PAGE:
As an equity research analyst, your success is largely dependent on your reputation, which is both grounded in professional expertise and your integrity. While experience only builds slowly, you can already work on your integrity by delivering honest work. And, while you might have spent a career building your expertise, a founded doubt of your professional integrity can result in an immediate end to the former.
Being transparent in where your information comes from is a start. Sourced information should be properly cited using a generally accepted citation system (see, the Aalto University Citation Guide). The investment recommendation should be based on the evidence provided in the report. The written report should reflect both the dedication of team members and the intelligence they bring to their work.
That is, analyses should be their own and teams may not copy analysis (plagiarize*) from another source into their written reports or presentations. If in doubt about the severity of plagiarism please review the Aalto University Code of Academic Integrity and Handling Violations Thereof (sections 3 and 4). Teams found guilty of plagiarism will by the standard Aalto process be brought forward to the dean, who will in turn judge the appropriate sanction.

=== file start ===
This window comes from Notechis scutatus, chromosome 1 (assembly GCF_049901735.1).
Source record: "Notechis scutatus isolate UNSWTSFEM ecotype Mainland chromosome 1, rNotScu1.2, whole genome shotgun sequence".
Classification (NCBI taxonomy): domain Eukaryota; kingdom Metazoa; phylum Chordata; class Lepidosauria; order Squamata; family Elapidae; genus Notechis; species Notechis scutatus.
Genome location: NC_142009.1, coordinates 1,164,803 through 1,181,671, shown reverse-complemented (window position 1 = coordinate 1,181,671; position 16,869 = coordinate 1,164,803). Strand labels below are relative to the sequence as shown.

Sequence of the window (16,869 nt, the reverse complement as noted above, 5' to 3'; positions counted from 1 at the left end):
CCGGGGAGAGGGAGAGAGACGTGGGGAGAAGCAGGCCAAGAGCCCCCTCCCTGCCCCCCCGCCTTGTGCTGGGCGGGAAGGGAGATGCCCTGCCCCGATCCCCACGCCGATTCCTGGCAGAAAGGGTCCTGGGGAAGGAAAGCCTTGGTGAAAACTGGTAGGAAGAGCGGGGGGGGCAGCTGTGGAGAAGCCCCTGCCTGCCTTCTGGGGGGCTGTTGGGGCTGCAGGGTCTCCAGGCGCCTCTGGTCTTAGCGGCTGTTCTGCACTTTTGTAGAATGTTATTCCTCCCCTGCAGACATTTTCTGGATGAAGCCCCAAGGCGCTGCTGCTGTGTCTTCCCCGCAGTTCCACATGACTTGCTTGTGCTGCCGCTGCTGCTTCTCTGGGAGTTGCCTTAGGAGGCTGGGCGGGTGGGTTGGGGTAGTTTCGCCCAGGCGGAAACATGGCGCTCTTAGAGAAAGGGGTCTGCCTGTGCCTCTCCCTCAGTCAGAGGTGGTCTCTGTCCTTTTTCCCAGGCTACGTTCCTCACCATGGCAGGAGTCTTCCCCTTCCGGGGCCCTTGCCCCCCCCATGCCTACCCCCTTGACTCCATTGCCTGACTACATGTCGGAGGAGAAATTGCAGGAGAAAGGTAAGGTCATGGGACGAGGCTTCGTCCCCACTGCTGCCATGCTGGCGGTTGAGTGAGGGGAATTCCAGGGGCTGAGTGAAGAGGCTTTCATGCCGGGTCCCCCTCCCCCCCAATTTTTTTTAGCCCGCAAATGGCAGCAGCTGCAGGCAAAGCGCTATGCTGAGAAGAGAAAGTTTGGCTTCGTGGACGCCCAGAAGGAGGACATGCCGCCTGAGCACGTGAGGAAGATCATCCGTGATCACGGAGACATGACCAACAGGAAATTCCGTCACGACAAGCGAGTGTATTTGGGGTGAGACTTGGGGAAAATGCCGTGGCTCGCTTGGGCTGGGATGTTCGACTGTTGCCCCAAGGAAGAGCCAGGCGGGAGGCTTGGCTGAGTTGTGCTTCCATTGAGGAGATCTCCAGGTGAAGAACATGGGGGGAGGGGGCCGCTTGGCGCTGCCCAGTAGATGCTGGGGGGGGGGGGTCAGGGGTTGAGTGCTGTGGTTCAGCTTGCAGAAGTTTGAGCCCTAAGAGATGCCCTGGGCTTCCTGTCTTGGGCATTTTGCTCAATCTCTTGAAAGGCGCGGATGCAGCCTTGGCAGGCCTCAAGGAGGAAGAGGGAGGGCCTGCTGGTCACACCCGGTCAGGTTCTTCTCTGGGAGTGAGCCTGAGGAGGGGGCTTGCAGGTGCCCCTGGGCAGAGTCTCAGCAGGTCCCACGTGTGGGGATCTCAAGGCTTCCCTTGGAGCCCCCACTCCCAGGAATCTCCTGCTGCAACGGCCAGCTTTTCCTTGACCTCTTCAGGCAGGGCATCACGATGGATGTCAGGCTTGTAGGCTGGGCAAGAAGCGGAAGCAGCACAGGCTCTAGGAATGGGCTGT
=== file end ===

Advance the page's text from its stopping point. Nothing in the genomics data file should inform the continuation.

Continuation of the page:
* Plagiarism is defined as copying or using in substantially the same form materials prepared by others without acknowledging the source of the material or identifying the author and publisher of such material. Teams may a) use excerpts from articles or reports prepared by others (either verbatim or with only slight changes in wording) with acknowledgment; b) cite specific quotations as attributable to “leading analysts” and “investment experts” by naming the specific references; and c) present statistical estimates of forecasts, charts, and graphs prepared by others with stating the source. (CFA Institute 2017)
E. Your Career?
Did you like what you were doing? Could you imagine a career as a financial analyst? Tune into the following playlist to see our experts' thoughts in a career in valuation!
here, for how you get access through Aalto.
Exercise 1 - Group Assignment: Case Trivago.
Exercise 2 - Individual Assignment: Valuation of Judy Choi's business
Exercise 3 - Individual Assignment: Valuation